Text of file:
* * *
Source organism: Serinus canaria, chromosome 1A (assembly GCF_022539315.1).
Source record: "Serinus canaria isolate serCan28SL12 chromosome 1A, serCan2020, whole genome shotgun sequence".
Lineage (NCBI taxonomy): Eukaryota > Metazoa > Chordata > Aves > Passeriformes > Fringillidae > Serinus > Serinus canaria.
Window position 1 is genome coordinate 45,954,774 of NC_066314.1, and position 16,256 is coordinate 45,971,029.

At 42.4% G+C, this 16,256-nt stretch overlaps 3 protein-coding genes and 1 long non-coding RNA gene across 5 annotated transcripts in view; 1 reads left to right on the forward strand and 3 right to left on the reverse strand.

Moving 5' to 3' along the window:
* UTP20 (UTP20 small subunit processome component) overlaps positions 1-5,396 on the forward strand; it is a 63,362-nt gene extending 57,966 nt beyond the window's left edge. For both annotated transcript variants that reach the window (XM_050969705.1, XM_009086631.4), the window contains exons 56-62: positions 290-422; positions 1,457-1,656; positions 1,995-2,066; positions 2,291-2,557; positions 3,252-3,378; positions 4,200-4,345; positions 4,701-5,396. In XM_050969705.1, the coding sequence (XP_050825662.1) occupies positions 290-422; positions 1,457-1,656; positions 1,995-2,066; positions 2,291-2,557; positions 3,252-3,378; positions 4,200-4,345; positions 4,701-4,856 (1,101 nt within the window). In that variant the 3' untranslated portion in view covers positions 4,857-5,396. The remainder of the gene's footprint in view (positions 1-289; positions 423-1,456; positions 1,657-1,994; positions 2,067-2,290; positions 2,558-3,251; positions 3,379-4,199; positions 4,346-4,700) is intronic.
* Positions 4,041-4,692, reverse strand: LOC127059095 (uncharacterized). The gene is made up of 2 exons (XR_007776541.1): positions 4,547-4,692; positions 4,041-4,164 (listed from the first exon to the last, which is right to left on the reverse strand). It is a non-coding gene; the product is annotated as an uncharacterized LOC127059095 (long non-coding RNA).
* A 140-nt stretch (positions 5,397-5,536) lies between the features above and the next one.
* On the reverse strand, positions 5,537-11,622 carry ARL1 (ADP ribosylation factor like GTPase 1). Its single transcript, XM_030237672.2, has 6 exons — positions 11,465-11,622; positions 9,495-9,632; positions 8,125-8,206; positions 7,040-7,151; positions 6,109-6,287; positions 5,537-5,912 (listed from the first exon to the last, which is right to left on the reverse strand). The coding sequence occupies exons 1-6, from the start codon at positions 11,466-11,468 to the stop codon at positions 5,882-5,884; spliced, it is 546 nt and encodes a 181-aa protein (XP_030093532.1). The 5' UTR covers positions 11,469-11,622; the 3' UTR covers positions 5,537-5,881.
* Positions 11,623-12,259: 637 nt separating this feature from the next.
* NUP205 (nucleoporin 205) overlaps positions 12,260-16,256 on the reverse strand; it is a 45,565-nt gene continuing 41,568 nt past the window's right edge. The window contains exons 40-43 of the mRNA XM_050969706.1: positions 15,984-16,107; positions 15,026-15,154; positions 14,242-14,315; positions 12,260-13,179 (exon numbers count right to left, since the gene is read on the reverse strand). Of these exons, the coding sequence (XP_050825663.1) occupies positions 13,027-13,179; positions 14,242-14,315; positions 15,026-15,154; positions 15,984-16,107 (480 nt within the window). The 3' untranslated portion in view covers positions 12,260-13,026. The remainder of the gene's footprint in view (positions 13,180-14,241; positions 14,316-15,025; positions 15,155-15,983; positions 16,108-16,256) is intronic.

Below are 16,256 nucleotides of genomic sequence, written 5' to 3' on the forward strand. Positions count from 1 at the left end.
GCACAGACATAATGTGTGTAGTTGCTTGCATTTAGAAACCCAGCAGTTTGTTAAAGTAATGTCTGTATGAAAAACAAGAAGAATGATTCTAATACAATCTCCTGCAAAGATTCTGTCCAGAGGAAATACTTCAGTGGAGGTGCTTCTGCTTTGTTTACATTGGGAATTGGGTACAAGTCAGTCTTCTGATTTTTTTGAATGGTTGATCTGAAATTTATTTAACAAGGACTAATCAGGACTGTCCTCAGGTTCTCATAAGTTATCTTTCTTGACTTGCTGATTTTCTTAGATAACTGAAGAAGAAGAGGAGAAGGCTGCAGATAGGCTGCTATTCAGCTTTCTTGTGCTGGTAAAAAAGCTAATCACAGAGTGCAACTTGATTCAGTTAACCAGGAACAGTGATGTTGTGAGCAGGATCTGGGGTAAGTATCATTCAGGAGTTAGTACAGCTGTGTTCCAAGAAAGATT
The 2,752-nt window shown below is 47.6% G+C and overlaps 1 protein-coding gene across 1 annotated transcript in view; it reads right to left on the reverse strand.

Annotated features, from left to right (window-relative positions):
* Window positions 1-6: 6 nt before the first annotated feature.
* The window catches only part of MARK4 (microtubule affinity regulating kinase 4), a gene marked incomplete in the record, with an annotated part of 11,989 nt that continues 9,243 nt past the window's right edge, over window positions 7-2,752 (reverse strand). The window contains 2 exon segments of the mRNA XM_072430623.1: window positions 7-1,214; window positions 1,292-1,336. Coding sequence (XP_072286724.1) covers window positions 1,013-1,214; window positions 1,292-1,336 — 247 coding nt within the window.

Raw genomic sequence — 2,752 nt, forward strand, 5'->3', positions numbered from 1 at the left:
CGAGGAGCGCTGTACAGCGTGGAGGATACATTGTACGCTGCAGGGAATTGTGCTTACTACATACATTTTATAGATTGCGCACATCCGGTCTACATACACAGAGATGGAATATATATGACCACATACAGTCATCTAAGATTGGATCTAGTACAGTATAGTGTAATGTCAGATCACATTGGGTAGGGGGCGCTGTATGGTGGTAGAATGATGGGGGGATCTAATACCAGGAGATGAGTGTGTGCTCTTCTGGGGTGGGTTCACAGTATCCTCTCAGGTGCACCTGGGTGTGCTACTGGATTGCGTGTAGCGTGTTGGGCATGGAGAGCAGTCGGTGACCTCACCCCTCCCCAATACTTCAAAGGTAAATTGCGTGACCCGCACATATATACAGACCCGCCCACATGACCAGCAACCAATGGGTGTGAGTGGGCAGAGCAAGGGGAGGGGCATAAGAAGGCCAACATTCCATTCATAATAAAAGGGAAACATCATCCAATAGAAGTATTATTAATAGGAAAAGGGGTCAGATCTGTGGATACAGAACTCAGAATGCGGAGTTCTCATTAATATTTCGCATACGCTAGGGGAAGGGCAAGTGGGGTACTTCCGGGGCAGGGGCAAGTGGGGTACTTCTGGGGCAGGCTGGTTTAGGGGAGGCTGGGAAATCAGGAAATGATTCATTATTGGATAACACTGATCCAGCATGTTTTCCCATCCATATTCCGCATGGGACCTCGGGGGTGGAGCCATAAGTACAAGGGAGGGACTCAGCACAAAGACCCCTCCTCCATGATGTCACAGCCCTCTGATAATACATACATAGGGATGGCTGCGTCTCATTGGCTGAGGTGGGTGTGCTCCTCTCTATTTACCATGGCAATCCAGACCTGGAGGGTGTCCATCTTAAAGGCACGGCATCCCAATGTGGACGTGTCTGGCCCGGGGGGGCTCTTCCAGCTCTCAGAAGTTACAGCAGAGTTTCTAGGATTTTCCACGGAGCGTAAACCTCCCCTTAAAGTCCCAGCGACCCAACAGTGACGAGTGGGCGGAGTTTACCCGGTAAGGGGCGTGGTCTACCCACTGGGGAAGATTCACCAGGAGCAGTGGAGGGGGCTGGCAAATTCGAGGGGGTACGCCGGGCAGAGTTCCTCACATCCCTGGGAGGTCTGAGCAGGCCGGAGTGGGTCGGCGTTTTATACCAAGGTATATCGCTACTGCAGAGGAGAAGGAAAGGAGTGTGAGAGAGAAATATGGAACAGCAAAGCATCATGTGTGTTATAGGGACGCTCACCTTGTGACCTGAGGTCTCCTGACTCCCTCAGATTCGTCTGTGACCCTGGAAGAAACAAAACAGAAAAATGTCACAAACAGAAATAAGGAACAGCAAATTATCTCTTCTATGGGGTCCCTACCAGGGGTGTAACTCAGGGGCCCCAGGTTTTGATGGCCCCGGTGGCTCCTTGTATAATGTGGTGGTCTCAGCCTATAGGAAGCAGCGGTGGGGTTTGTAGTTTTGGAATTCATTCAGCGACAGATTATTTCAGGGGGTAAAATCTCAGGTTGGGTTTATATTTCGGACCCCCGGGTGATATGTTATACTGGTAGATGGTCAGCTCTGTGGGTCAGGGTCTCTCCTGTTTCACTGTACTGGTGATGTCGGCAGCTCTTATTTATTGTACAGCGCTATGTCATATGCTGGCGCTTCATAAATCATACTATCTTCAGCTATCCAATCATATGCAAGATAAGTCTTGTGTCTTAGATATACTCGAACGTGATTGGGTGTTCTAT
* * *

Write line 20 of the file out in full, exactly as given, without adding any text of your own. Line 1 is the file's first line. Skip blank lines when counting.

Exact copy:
CGAGGAGCGCTGTACAGCGTGGAGGATACATTGTACGCTGCAGGGAATTGTGCTTACTACATACATTTTATAGATTGCGCACATCCGGTCTACATACACAGAGATGGAATATATATGACCACATACAGTCATCTAAGATTGGATCTAGTACAGTATAGTGTAATGTCAGATCACATTGGGTAGGGGGCGCTGTATGGTGGTAGAATGATGGGGGGATCTAATACCAGGAGATGAGTGTGTGCTCTTCTGGGGTGGGTTCACAGTATCCTCTCAGGTGCACCTGGGTGTGCTACTGGATTGCGTGTAGCGTGTTGGGCATGGAGAGCAGTCGGTGACCTCACCCCTCCCCAATACTTCAAAGGTAAATTGCGTGACCCGCACATATATACAGACCCGCCCACATGACCAGCAACCAATGGGTGTGAGTGGGCAGAGCAAGGGGAGGGGCATAAGAAGGCCAACATTCCATTCATAATAAAAGGGAAACATCATCCAATAGAAGTATTATTAATAGGAAAAGGGGTCAGATCTGTGGATACAGAACTCAGAATGCGGAGTTCTCATTAATATTTCGCATACGCTAGGGGAAGGGCAAGTGGGGTACTTCCGGGGCAGGGGCAAGTGGGGTACTTCTGGGGCAGGCTGGTTTAGGGGAGGCTGGGAAATCAGGAAATGATTCATTATTGGATAACACTGATCCAGCATGTTTTCCCATCCATATTCCGCATGGGACCTCGGGGGTGGAGCCATAAGTACAAGGGAGGGACTCAGCACAAAGACCCCTCCTCCATGATGTCACAGCCCTCTGATAATACATACATAGGGATGGCTGCGTCTCATTGGCTGAGGTGGGTGTGCTCCTCTCTATTTACCATGGCAATCCAGACCTGGAGGGTGTCCATCTTAAAGGCACGGCATCCCAATGTGGACGTGTCTGGCCCGGGGGGGCTCTTCCAGCTCTCAGAAGTTACAGCAGAGTTTCTAGGATTTTCCACGGAGCGTAAACCTCCCCTTAAAGTCCCAGCGACCCAACAGTGACGAGTGGGCGGAGTTTACCCGGTAAGGGGCGTGGTCTACCCACTGGGGAAGATTCACCAGGAGCAGTGGAGGGGGCTGGCAAATTCGAGGGGGTACGCCGGGCAGAGTTCCTCACATCCCTGGGAGGTCTGAGCAGGCCGGAGTGGGTCGGCGTTTTATACCAAGGTATATCGCTACTGCAGAGGAGAAGGAAAGGAGTGTGAGAGAGAAATATGGAACAGCAAAGCATCATGTGTGTTATAGGGACGCTCACCTTGTGACCTGAGGTCTCCTGACTCCCTCAGATTCGTCTGTGACCCTGGAAGAAACAAAACAGAAAAATGTCACAAACAGAAATAAGGAACAGCAAATTATCTCTTCTATGGGGTCCCTACCAGGGGTGTAACTCAGGGGCCCCAGGTTTTGATGGCCCCGGTGGCTCCTTGTATAATGTGGTGGTCTCAGCCTATAGGAAGCAGCGGTGGGGTTTGTAGTTTTGGAATTCATTCAGCGACAGATTATTTCAGGGGGTAAAATCTCAGGTTGGGTTTATATTTCGGACCCCCGGGTGATATGTTATACTGGTAGATGGTCAGCTCTGTGGGTCAGGGTCTCTCCTGTTTCACTGTACTGGTGATGTCGGCAGCTCTTATTTATTGTACAGCGCTATGTCATATGCTGGCGCTTCATAAATCATACTATCTTCAGCTATCCAATCATATGCAAGATAAGTCTTGTGTCTTAGATATACTCGAACGTGATTGGGTGTTCTAT